Convent closures take courage, resilience, and creativity

A convent is not an easy thing to close. In the past two months I have reported on the transition of the Immaculate Heart Community to Mason Pointe Care Center. In this blog I look at the convent itself and ask — what happened to everything in it after the Sisters moved? 

To answer that question, I caught up with Sr. Mercy DeLeon, whose first order of business in closing Immaculate Heart Convent was to clear it of its contents: books, art, furniture, equipment, appliances, religious artifacts – everything.  

Sister Mercy’s intent in emptying the convent was to ensure that the goods went to agencies who needed them. Among the recipients were  Mother of Good Counsel Home; L’Arche St. Louis; International Institute; Our Lady’s Inn; Archdiocese of St. Louis, Office of Reclamation; Habitat for Humanity – ReStore; and Society of St. Vincent de Paul. Assumption Parish in New Haven, Missouri, is gathering people and equipment so they can transfer the convent’s outdoor statues to their church and cemetery. 

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Most of the contents from Immaculate Heart Convent went to charitable organizations in the St. Louis metropolitan area.

Filled with nostalgia

In addition, Province staff were invited to take what they wanted in exchange for a nominal donation. As Sister Mercy went about emptying Immaculate Heart, she said a number of feelings swept over her.

“I was filled with nostalgia as I  remembered the demolition of the old Immaculate Heart Convent and our excitement when our Sisters moved to their new home. I had mixed feelings of loss and disbelief the first few days of walking into the convent with no Sisters in it. It didn’t seem real,” Sr. Mercy said. 

“And then feelings of wonder, awe, and gratitude swept over me as I reflected on how our Sisters lived out the “mystery of faith” day in and day out at Immaculate Heart. No doubt, their ministry of prayer continues. Although they will miss contact with the school children of St. Ann School, their presence and spirit of welcome will bless the Mason Pointe population in ways we will never know.  They can’t help being Good Shepherd sisters wherever they happen to be!” said Sr. Mercy.

On another level, Sr. Mercy said dealing with the vast amount of storage space was astounding; however, as she found new homes for the contents, the feeling of joy overtook her. 

Enlightening lives

“I’m grateful that the Community’s assets have been distributed in a way to benefit many. I’d like to think these resources will enhance someone’s life and spiritual practice, as well as the environment through reuse and repurpose.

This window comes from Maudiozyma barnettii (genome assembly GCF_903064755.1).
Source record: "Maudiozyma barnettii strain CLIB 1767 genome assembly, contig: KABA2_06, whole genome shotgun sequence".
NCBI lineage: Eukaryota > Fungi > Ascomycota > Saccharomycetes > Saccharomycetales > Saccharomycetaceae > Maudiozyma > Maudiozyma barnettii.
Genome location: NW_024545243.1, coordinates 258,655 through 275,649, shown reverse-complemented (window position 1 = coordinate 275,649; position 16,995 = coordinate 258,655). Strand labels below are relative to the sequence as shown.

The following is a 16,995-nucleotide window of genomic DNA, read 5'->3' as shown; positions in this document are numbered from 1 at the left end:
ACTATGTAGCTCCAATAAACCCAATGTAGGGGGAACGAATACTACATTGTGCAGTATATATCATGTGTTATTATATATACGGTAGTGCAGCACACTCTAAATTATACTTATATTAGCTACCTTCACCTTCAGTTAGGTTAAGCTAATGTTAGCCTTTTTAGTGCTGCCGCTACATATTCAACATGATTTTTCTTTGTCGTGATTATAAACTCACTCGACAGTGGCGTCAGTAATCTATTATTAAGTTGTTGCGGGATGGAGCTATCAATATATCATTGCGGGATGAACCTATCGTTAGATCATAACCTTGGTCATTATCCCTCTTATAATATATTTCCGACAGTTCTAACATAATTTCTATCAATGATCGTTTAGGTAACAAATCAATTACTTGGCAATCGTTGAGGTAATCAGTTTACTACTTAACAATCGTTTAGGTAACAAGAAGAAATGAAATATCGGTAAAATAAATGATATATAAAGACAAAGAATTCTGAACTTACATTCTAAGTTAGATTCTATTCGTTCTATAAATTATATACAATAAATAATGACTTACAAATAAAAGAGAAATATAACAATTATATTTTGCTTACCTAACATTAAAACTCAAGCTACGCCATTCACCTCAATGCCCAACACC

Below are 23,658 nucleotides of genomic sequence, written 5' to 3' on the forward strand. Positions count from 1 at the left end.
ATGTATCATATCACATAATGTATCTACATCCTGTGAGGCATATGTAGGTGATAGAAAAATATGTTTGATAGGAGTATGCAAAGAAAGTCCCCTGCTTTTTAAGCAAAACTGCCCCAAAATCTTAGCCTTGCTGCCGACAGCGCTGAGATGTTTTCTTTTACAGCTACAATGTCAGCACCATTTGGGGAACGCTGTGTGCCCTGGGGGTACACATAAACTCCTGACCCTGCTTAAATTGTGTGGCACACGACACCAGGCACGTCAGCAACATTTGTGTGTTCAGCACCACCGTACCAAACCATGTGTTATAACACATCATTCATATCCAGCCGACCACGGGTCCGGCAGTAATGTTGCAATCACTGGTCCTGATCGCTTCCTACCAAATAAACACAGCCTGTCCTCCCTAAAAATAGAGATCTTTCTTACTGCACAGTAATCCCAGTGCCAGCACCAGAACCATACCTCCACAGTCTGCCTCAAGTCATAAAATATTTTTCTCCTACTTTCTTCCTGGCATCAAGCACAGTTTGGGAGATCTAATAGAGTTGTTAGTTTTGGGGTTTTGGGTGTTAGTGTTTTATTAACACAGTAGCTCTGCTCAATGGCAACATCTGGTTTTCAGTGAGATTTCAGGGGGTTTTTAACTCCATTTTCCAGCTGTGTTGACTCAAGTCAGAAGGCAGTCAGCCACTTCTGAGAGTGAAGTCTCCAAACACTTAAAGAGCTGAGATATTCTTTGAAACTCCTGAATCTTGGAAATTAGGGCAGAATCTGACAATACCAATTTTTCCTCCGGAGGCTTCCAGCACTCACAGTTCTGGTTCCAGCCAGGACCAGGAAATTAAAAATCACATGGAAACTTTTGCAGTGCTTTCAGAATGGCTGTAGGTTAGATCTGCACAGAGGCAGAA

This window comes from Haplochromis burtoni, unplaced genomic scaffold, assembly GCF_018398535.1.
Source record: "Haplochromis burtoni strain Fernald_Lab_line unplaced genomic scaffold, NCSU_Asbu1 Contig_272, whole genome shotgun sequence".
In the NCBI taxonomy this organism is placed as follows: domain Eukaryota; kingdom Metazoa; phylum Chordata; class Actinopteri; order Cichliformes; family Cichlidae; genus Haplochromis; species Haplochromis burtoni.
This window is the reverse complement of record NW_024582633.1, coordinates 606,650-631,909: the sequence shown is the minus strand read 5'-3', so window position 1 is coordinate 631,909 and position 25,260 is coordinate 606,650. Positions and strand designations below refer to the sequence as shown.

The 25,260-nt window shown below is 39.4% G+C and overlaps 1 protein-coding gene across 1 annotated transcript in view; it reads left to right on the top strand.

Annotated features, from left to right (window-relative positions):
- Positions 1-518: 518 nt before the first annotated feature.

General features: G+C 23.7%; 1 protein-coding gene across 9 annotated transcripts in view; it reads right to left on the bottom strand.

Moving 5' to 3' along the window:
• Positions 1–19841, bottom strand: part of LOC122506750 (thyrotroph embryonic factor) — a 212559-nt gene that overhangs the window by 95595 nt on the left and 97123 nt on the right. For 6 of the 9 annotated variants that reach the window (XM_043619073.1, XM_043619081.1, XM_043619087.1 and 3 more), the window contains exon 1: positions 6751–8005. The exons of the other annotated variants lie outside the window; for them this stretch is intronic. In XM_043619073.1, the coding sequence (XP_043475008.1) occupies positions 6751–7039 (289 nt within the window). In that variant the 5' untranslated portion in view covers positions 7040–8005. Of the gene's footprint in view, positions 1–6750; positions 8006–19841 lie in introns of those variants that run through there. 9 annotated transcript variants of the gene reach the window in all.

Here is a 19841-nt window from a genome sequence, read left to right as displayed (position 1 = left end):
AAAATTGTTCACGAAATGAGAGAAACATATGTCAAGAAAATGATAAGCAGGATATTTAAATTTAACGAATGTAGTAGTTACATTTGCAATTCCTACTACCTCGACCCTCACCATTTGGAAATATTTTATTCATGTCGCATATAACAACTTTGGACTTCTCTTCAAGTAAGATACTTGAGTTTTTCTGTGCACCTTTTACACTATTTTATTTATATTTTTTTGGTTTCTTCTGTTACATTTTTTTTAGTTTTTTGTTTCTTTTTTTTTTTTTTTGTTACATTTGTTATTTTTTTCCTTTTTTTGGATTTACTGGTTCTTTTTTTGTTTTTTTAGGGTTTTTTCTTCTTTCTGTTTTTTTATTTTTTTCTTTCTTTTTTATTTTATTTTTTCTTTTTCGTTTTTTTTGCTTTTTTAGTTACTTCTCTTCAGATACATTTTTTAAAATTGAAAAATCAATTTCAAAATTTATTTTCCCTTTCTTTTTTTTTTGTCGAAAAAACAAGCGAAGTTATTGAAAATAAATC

“For example,” she said, “a couple of appliances from Immaculate Heart will be part of the new training kitchen for the clients of the International Institute. I believe we made a significant contribution to them,” Sr. Mercy said.  

Sister Mercy has experienced these feelings before. She went through a similar process when the Baltimore convent and ministry closed two years ago. When I asked her how she deals with closing houses, Sr. Mercy said, “The closing of a house or ministry is life-changing for everyone involved. Decision making may take a long time or it may seem abrupt. It’s a complex process that calls for courage, resilience, and creativity. 

Sister Mercy went on to say that closing the Immaculate Heart Convent, as well as the convent and ministry in Baltimore, helped her to be more attuned to the connection between the personal lifestyle choices she makes and the effects her choices have on the environment.

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Deacon Joe Streckfuss with religious artifacts from Immaculate Heart Convent.

The religious items that once served Immaculate Heart will stay in the reclamation center until they find new homes in a mission church, prayer or reflection room or other Catholic place of worship or religious life in the U.S. or abroad.    

From convent to reclamation center

“We repurpose for the faithful. I pass along pieces to bring God to the people and keep the Catholic faith alive. I do not give consecrated objects to places or people that are not in service to God,” said Deacon Joe Streckfuss, who oversee the reclaimed artifacts.

There’s a deep religious tie to this line of work, an awesomeness to it,” Deacon Joe said.

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Jeanette McDermott

Jeanette McDermott

Jeanette is the Communications Coordinator for Sisters of the Good Shepherd Province of Mid-North America. She is a career photojournalist who has served in various capacities of print, broadcast, and corporate communications. Jeanette is devoted to creation and is particularly focused on saving pollinators and other wildlife species and their habitat. She is an ethical vegan and created the website veganstoryteller.com